Now a city councillor, who has an IT background and supports the current system, is going to do an audit of user complaints, to see which are more than just "It's different to my Windows at home!" and how they can be mitigated. After ten years already! Hmmm.
One thing they could definitely do is make sure every user knows how to save and read files as doc(x), xls(x), ppt(x) etc, so there can be no excuses about incompatibility.
I really do get the impression that training has been patchy at best after the first few years. Do you think it's possible they're over-estimating the intelligence of their employees? (Don't answer that :roll: )

User avatar
kyphi
Level 9
Level 9
Posts: 2632
Joined: Sat Jul 09, 2011 1:14 am
Location: The Hunter Valley, Australia

Re: Abrupt end to a software revolution

Post by kyphi »

I wonder if the Bavarians have seen this:

http://www.consortiuminfo.org/standards ... 2125241786
Linux Mint 19.3 Cinnamon - 64bit

User avatar
Pierre
Level 19
Level 19
Posts: 9394
Joined: Fri Sep 05, 2008 5:33 am
Location: Perth, AU.

Re: Abrupt end to a software revolution

Post by Pierre »

Now a city councillor, who has an IT background and supports the current system, is going to do an audit of user complaints, to see which are more than just "It's different to my Windows at home!" and how they can be mitigated.
watch that space. ..
Image
Please edit your original post title to include [SOLVED] - when your problem is solved!
and DO LOOK at those Unanswered Topics - - you may be able to answer some!.

User avatar
monkeyboy
Level 5
Level 5
Posts: 791
Joined: Mon Oct 13, 2008 11:30 am

Re: Abrupt end to a software revolution

Post by monkeyboy »

WOW, bureaucrats complaining about software. I don't think I have ever seen that before or not. :lol:
If you don't like it, make something better
If you can't make something better, adapt
If you can't do either ball your panties up and cry.

Complaining is like masticating most anyone can do it.
However doing it in public is really hardcore.

User avatar
gtsfer
Level 7
Level 7
Posts: 1925
Joined: Mon May 27, 2013 9:15 am
Location: Bucks County PA, USA

Re: Abrupt end to a software revolution

Post by gtsfer »

expat_tony wrote:One thing they could definitely do is make sure every user knows how to save and read files as doc(x), xls(x), ppt(x) etc, so there can be no excuses about incompatibility.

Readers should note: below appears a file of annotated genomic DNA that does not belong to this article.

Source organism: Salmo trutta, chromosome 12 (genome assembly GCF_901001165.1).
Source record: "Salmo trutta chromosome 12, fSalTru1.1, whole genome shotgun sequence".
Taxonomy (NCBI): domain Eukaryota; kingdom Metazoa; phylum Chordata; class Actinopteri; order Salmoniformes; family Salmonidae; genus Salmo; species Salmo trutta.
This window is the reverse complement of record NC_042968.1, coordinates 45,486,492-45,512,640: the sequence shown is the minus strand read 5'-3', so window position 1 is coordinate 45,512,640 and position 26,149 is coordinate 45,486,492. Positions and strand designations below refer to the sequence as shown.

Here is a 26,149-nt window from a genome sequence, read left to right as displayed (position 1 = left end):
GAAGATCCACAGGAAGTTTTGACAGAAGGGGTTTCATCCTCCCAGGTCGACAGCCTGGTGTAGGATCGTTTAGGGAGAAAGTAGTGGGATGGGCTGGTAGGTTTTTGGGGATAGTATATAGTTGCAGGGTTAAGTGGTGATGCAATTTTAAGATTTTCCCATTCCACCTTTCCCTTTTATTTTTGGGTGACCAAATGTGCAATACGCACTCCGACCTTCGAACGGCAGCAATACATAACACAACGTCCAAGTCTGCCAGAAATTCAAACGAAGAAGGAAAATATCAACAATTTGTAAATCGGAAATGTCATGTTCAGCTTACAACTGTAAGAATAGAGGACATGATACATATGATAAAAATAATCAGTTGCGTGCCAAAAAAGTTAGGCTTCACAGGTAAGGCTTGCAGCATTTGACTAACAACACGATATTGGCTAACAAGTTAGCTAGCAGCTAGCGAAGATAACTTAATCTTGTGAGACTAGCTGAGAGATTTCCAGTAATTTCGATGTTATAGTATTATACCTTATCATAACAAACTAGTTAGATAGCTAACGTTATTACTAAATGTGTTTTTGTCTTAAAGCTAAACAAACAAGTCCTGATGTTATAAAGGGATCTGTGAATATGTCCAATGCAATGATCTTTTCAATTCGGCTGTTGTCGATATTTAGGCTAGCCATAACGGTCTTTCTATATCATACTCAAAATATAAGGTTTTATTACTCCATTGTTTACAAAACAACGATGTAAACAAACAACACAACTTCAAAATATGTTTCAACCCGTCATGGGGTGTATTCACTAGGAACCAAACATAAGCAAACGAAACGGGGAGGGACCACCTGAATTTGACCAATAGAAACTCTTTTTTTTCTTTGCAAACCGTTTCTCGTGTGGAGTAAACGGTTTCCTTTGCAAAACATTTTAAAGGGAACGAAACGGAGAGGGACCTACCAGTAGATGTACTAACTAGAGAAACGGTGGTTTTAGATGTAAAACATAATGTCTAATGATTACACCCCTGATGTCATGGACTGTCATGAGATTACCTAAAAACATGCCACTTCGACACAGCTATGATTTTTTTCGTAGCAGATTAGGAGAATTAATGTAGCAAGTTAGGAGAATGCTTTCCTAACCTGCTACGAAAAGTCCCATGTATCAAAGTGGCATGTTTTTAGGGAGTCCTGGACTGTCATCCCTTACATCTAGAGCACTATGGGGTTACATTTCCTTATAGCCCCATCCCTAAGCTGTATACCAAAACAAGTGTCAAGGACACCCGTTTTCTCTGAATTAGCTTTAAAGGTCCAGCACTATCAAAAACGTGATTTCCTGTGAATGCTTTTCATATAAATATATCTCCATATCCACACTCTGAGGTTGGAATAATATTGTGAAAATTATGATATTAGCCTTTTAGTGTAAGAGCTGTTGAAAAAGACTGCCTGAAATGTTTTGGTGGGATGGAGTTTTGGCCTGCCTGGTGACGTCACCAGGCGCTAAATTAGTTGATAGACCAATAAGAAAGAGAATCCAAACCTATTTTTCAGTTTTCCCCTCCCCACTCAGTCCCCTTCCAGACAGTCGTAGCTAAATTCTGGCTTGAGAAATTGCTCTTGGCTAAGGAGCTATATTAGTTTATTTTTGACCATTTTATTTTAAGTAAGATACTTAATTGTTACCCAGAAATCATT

I really do get the impression that training has been patchy at best after the first few years. Do you think it's possible they're over-estimating the intelligence of their employees? (Don't answer that :roll: )
This is so easy it's not even funny. You can set the default in options -> load/save to "not warn when not using odf" and "always save" to "MS Word 97/2000/XP/2003". Now your default is "doc" files. Do the same thing with LO Calc for "xls" file type and you're done. Again, it's an IT thing and a simple one at that.
"There is no gravity, the earth sucks." - Issac Newton @ 75
KDE & Cinnamon 18.1 & Win 10 - ASUS M5A99FX PRO MB, AMD FX-8370 Octo-Core CPU, 16GB RAM, AMD Radeon R7 240

expat_tony
Level 4
Level 4
Posts: 285
Joined: Thu Mar 27, 2014 6:52 pm

Re: Abrupt end to a software revolution

Post by expat_tony »

gtsfer wrote:This is so easy it's not even funny. You can set the default in options -> load/save to "not warn when not using odf" and "always save" to "MS Word 97/2000/XP/2003". Now your default is "doc" files. Do the same thing with LO Calc for "xls" file type and you're done. Again, it's an IT thing and a simple one at that.
Imagine they send an ODS file to an external contact, and then get a mail saying I can't open your file. As we know, this is the first thing you see in Excel, with some stuff about 'choose an application to open the file'. But most Win users don't read past the first line. I know this from repeated personal experience of the issue.

Who does the city employee then blame? Themselves? Perish the thought. The dumb, lazy, or equally untrained person at the other end? Doubt it, they probably don't know the person is like that. Their own IT department? More likely than #2 but still improbable. Of course! The culprit is literally staring them in the face. It's the free software!